In the above screen, you want to select “Share SCSI bus for clustering,” which I have already done above, and select the “SCSI adapter ID” as 7 (the default value). Then click on “OK” to create the SCSI adapter. We are now done adding the virtual SCSI adapter.
     

  7. ·  Our next task is to add the shared disk to the virtual machine and assign it to the SCSI adapter we just created. To do this, from the “Configuration” screen for the virtual machine, click on “Hard Disks,” and this screen appears.

    This screen shows us the “C” drive that has already been assigned to this virtual server. Our task now is to add an additional virtual hard disk as our shared drive. To do this, click on “Add Disk,”, and this screen appears.

     

  8. ·  What we must do now is to complete the information for “Virtual hard disk 2.” Next to “Attachment” we must select “Primary channel (1). This is our virtual SCSI device. Next, we must enter the path and filename of our shared array next to “Fully qualified path to file.” Once this is done, click on “OK.” The completed the assignment of the virtual shared array to the virtual SCSI adapter for this virtual machine.
     
  9. ·  Our last configuration step, before installing the OS, is to specify the Private network for this virtual machine. As you may remember, the Public network was specified when we initially created the virtual machine. To do this, from the “Configuration” screen for the virtual machine, click on “Network adapters,” and this screen appears.

    The above screen shows you the network adapter that was created when the virtual machine was created. This does not need to be changed, as it is already assigned to the Public network. To add another virtual network adapter for the Private network, click on “Add Network Adapter,” and this screen appears.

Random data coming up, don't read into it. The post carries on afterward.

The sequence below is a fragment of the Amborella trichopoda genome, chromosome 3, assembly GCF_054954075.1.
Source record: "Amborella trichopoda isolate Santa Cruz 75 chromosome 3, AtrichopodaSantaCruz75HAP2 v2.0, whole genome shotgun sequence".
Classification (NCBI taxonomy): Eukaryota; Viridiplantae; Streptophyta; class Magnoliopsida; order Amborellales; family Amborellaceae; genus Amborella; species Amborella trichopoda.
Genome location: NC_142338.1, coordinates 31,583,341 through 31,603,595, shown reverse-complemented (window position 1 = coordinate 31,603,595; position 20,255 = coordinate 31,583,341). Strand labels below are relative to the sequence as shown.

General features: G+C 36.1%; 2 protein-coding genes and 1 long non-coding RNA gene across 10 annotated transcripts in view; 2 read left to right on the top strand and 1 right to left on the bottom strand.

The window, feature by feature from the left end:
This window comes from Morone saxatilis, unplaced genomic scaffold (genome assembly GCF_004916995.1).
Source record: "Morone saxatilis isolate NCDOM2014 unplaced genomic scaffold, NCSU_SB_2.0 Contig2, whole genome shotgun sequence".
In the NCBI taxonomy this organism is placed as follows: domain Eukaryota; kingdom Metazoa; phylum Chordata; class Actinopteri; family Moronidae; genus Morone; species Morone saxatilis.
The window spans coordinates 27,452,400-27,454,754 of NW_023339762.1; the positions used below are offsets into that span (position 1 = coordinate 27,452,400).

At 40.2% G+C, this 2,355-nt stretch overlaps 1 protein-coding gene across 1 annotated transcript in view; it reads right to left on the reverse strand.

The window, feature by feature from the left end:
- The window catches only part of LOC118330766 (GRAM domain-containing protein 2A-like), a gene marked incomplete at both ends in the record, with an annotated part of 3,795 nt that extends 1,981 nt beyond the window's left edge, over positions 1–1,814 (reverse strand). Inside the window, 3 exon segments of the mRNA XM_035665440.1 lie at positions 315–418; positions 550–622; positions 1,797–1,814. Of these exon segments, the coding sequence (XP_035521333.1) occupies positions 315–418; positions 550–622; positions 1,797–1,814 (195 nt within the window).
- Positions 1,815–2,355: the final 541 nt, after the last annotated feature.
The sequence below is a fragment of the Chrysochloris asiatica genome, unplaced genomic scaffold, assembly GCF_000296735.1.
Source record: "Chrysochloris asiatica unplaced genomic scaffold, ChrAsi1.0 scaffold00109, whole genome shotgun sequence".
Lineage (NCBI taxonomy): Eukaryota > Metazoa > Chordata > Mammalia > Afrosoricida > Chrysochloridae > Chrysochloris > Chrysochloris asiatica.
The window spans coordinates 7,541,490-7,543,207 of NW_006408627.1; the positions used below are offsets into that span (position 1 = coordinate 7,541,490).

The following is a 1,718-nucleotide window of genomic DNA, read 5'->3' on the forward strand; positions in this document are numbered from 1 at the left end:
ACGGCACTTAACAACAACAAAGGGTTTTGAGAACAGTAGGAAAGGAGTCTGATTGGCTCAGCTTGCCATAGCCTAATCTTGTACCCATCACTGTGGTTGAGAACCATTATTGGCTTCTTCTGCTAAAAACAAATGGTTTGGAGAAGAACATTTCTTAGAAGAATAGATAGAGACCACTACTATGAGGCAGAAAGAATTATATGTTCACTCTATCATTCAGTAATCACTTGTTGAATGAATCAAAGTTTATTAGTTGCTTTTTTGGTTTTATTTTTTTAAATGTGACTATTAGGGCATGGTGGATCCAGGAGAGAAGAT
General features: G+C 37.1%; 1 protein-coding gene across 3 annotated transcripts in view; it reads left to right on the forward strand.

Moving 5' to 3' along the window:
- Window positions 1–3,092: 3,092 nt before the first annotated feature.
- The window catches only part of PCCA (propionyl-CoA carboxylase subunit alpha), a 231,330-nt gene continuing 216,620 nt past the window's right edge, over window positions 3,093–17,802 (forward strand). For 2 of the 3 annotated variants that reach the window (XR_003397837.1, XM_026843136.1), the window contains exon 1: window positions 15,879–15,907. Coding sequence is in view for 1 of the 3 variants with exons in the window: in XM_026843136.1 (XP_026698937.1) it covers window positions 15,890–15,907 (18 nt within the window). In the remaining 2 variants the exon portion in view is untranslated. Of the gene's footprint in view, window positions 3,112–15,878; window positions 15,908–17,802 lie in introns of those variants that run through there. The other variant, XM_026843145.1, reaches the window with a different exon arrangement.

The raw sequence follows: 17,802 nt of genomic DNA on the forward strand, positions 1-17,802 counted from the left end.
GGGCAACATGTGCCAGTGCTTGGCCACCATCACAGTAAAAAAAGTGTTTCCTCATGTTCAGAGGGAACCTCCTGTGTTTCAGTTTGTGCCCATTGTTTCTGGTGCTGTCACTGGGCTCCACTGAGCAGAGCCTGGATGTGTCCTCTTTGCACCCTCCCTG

Now, we need to add the information for the “Virtual network adapter 2.” In this case, the only change we will make is to select “Private” for the “Connected to” option. Leave all other options at their default value. Click on OK to save this virtual network adapter.

At this point, you have now completed all the Virtual Server 2005 configuration steps. Now you need to install Windows 2003 Server into the virtual machine you just created and configured. Now, we come to one of those times when we are going to assume you know how to install a guest OS into Virtual Server 2005. If you don’t know how, then check the Virtual Server 2005 Administrators Guide for information on how to do so. We are also going to assume you know how to install Windows 2003 Server as well.

As you install Windows 2003 Server as node 1 of your virtual cluster, you will want to keep the following in mind, as they relate to how we just configured the virtual machine.

  • Install the OS onto your drive “C”.
     
  • Install the appropriate service pack.
     
  • Install the Virtual Server Virtual Machine Additions, as described in the Virtual Server 2005 Administrators Guide, after you have installed Windows 2003 Server.
     
  • Use your Public network as the network for the initial install. Use an appropriate IP naming scheme.
     
  • Once the OS is installed, configure the Private Network and the shared disk just as you would when installing a cluster on physical equipment.
     
  • Because clustering requires the use of a DNS Server and Active Directory, you must either have these available on your connected network, or you need to configure this node with its own DSN Server and Active directory. For learning/educational purposes, configuring these on this node gives you the capability to bring your virtual cluster with you anywhere. This is what I did on my portable PC.

 

Create Virtual Node 2